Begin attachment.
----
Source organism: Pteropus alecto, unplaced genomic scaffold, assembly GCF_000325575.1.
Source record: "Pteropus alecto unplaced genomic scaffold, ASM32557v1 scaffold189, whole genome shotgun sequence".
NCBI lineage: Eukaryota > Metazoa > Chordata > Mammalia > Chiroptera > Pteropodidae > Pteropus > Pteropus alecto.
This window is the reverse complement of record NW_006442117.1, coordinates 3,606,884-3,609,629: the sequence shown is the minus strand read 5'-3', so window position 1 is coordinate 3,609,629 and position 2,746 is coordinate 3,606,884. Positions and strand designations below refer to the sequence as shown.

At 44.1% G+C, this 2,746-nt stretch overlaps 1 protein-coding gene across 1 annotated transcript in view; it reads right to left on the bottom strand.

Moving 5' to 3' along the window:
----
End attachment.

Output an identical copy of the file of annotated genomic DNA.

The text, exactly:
Source organism: Pteropus alecto, unplaced genomic scaffold, assembly GCF_000325575.1.
Source record: "Pteropus alecto unplaced genomic scaffold, ASM32557v1 scaffold189, whole genome shotgun sequence".
NCBI lineage: Eukaryota > Metazoa > Chordata > Mammalia > Chiroptera > Pteropodidae > Pteropus > Pteropus alecto.
This window is the reverse complement of record NW_006442117.1, coordinates 3,606,884-3,609,629: the sequence shown is the minus strand read 5'-3', so window position 1 is coordinate 3,609,629 and position 2,746 is coordinate 3,606,884. Positions and strand designations below refer to the sequence as shown.

At 44.1% G+C, this 2,746-nt stretch overlaps 1 protein-coding gene across 1 annotated transcript in view; it reads right to left on the bottom strand.

Moving 5' to 3' along the window: